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Rays vs. Red Sox, game one recap: Cole Figueroa walks it off

Chris Archer pitches a new career high.

Kim Klement-USA TODAY Sports

When two moveable objects collide, the obvious result is a pitchers' duel carried into the ninth inning and a walk-off hit from a rookie.

In the third inning, Chris Archer struck out the side (never mind the five-pitch walk to Dustin Pedroia). His sequence against David Ortiz was a perfect example of why Archer can succeed as a two-pitch guy -- his fastball is just that good. Archer first pummeled Ortiz with two fastballs on opposite sides of the zone, both of which Ortiz could do nothing but foul off. His third pitch was another 96 mph fastball that Archer moved further off the zone for a whiff. Q.E.D.

If the third inning was an example of how and why Chris Archer can succeed, the first four innings, taken as a whole, were also a perfect example how he still needs to improve and mature as a pitcher. Not a single one of them was clean, and in innings one, two, and four, Archer gave up baserunners with two outs (three singles and three walks in total). The result was that Archer entered inning number five having already thrown 84 pitches, and when Brock Holt lead off the inning with a double down the first-base line, he seemed unlikely to be allowed to pitch much longer.

It took Archer seven pitches to strike out Xander Bogaerts (looking at a fastball at the knees), and only four pitches to get Dustin Pedroia (swinging at a slider over the heart of the zone). With 97 pitches thrown, David Ortiz up to bat, and Brad Boxberger warming up, it seemed like Archer's night was almost done, and Maddon called for the intentional walk. My regressed matchup projections peg David Ortiz for a .388 wOBA against Archer, and Mike Napoli for a .303 wOBA. After you take the run environment in this game (John Lackey was pitching very well), I think this is an intentional walk that makes sense. Napoli reached for the second pitch he saw -- a low, outside fastball -- and pulled it on a low line, but Yunel Escobar was able to take one step and snag it to end the inning.

I imagine everyone watching tonight thought that Napoli would be Archer's last hitter, but Joe Maddon sent him back out for the sixth inning at 103 pitches, keeping Boxberger warm in the bullpen. Archer responded with his first clean frame. AJ Pierzynski worked a full count before Archer wiped him out with a backdoor slider at the bottom of the zone for his tenth strikeout. He fell behind Shane Victorino 3-0 before popping him up, and the he finished his night emphatically by striking Grady Sizemore on three pitches. His final line stood at no runs allowed on four hits and four walks with eleven strikeouts. He threw a career-high 119 pitches: 84 fastballs, 28 sliders, and three changeups.

While he recorded fewer strikeouts, John Lackey was just as effective, inducing a ton of weak contact and pitching a shutout into the eighth inning. Archer's ability to pitch the sixth inning proved crucial, because Maddon, with no room for error, was able to turn the game over to the back end of the Rays bullpen, bringing Jake McGee in to pitch the seventh, Joel Peralta in for the eighth, and Juan Carlos Oviedo for the ninth. They each responded, with McGee working and Peralta working 1-2-3 innings, and Oviedo pitching around a leadoff single. That set the stage for the heroics in the bottom of the ninth.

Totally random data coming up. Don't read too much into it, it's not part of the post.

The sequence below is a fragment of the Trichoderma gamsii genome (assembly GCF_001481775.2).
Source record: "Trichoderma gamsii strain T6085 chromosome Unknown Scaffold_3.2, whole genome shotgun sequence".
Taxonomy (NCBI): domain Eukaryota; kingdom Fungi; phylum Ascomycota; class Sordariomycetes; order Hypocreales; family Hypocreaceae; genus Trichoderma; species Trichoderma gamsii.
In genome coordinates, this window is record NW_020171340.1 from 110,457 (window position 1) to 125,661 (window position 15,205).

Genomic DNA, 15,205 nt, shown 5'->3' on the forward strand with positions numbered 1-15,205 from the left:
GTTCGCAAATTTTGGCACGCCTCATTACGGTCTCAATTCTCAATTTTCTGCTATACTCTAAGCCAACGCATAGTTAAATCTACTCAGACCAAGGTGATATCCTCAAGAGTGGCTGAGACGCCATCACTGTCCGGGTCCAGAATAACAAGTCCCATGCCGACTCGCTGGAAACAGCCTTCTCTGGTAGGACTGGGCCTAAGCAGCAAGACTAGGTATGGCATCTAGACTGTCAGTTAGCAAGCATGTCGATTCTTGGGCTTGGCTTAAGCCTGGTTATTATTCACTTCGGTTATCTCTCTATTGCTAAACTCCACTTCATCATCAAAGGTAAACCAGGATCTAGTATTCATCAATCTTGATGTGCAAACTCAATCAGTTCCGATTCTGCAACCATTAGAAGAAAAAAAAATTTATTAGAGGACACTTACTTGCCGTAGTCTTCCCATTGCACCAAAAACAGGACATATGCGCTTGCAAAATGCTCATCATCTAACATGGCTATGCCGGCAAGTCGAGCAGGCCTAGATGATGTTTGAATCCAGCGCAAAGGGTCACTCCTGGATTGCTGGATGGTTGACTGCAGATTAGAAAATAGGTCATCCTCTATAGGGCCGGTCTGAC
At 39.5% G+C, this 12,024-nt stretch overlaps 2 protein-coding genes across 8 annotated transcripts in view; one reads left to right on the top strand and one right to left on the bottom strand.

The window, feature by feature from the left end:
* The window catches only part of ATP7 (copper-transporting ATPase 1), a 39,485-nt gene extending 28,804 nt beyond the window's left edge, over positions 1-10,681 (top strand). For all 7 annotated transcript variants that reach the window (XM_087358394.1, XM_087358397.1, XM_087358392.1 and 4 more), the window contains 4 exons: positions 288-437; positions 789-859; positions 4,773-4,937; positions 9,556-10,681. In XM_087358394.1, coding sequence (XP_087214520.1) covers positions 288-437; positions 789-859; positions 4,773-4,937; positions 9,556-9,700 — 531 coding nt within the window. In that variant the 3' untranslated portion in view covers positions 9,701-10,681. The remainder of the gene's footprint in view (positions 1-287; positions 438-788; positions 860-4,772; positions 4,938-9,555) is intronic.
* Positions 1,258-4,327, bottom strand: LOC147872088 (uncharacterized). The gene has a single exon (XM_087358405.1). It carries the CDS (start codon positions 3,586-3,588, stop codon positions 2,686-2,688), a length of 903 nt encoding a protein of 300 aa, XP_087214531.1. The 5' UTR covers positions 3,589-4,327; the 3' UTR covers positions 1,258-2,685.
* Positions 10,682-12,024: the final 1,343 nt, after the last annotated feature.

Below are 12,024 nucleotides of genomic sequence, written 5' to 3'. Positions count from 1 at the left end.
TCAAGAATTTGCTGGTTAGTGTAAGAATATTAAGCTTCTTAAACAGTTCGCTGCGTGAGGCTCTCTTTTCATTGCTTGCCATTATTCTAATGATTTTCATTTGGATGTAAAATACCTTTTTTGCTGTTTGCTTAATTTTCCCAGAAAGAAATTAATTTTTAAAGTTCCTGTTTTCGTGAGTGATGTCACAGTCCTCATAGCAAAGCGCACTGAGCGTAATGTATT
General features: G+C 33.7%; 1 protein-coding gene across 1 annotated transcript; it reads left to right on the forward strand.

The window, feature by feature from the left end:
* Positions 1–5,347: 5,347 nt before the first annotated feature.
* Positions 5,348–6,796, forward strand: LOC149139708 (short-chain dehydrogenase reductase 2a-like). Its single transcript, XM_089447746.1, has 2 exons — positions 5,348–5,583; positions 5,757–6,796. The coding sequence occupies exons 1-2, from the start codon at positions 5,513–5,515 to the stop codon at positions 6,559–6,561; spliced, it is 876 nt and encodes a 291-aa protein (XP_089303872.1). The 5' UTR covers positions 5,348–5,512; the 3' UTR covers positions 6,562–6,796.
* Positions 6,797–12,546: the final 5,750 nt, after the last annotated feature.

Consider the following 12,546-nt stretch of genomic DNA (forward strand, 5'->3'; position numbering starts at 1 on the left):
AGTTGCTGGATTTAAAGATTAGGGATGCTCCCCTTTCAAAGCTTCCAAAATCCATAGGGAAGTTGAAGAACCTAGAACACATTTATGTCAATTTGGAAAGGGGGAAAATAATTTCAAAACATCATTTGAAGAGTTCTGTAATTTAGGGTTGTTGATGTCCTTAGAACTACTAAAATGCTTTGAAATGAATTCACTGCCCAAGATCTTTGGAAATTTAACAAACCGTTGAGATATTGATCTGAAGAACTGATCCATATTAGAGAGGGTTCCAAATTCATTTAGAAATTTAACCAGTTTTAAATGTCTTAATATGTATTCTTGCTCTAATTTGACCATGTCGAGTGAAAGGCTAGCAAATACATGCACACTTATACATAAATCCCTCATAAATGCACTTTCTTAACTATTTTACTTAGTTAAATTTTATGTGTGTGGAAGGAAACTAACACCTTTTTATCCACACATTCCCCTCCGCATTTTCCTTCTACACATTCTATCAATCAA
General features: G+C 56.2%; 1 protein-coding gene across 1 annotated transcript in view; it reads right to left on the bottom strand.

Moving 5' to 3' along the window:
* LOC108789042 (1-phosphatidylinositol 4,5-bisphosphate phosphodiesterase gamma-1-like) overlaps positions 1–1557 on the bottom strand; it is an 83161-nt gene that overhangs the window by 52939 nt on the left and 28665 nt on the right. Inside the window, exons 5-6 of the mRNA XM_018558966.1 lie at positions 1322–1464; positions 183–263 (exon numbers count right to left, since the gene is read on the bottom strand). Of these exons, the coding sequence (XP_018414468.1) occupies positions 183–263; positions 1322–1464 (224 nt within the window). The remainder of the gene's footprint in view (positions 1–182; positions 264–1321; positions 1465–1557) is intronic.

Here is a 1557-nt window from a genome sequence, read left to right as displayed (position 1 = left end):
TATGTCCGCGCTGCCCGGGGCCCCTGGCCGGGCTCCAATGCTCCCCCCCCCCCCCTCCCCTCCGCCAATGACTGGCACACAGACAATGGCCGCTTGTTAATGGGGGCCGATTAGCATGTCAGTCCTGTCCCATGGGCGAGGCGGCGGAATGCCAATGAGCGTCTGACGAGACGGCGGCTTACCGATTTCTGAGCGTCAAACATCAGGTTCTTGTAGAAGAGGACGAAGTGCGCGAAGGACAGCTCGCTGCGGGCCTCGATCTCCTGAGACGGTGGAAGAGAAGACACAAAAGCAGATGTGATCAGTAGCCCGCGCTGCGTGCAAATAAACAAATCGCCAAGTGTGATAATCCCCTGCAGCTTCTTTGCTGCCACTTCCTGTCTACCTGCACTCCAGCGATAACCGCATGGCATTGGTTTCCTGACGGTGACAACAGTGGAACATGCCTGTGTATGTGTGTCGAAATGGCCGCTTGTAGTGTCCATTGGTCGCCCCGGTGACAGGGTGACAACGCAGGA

While Joe Maddon had made sure to get his best relievers into the action, John Farrell played the long game instead. He left Andrew Miller in to start the ninth inning, which seemed reasonable, as he had only thrown four pitches in the eighth. Miller issued a one-out walk to Desmond Jennings though, so with Rays home run leader Sean Rodriguez up to bat, Farrell opted for Burke Badenhop instead. Maddon switched Rodriguez for rookie lefty Cole Figueroa.

I've got S-Rod projected for a .257 wOBA against The Hopper, and Figueroa for a .270 wOBA (with a 10% pinch hit penalty included, so the switch seemed obvious. The Red Sox were very concerned with DJ's speed, and they were right to worry. He stole second embarrassingly easily on a pitch out. Two pitches later Badenhop challenged Figueroa with a fastball over the heart of the plate, and Figgy smacked it into the right-center alley, sparking a scrum at second, a gatorade bath, and a cream-filled towel to the face.

In the postgame interview with Todd Kalas, Figueroa said that Evan Longoria had told him before the at bat that if Badenhop got to 0-2 he might try to sneak a fastball in on him, so he was looking for the pitch. Good job Longo, good job Figueroa, good job Maddon, good job Archer, good job bullpen. Go Rays.

Some other notes:

  • Alex Cobb, being interviewed during the game, made a joke about there being no TV broadcast for his start yesterday. I thought it was pretty funny.
  • Alex Cobb gave major props to Cesar Ramos, and called Erik Bedard "one of the best pitchers in baseball right now."
  • In the seventh inning, Jake McGee recorded a weak groundball out on his curve.
  • Excellent play by Sean Rodriguez to lead off the top of the eighth inning, fielding a Dustin Pedroia grounder on the shortstop side of second base and throwing across his body to get the out at first.
  • In the ninth inning, with the relatively slow-footed AJ Pierzynski on first, Shane Victorino laid a pretty nice bunt down the third base line. Longoria knew it was coming though, and fielded it quickly and threw to second to get the lead runner.
  • Victorino appeared to tweak his hamstring running to first base, and was pulled for a pinch runner.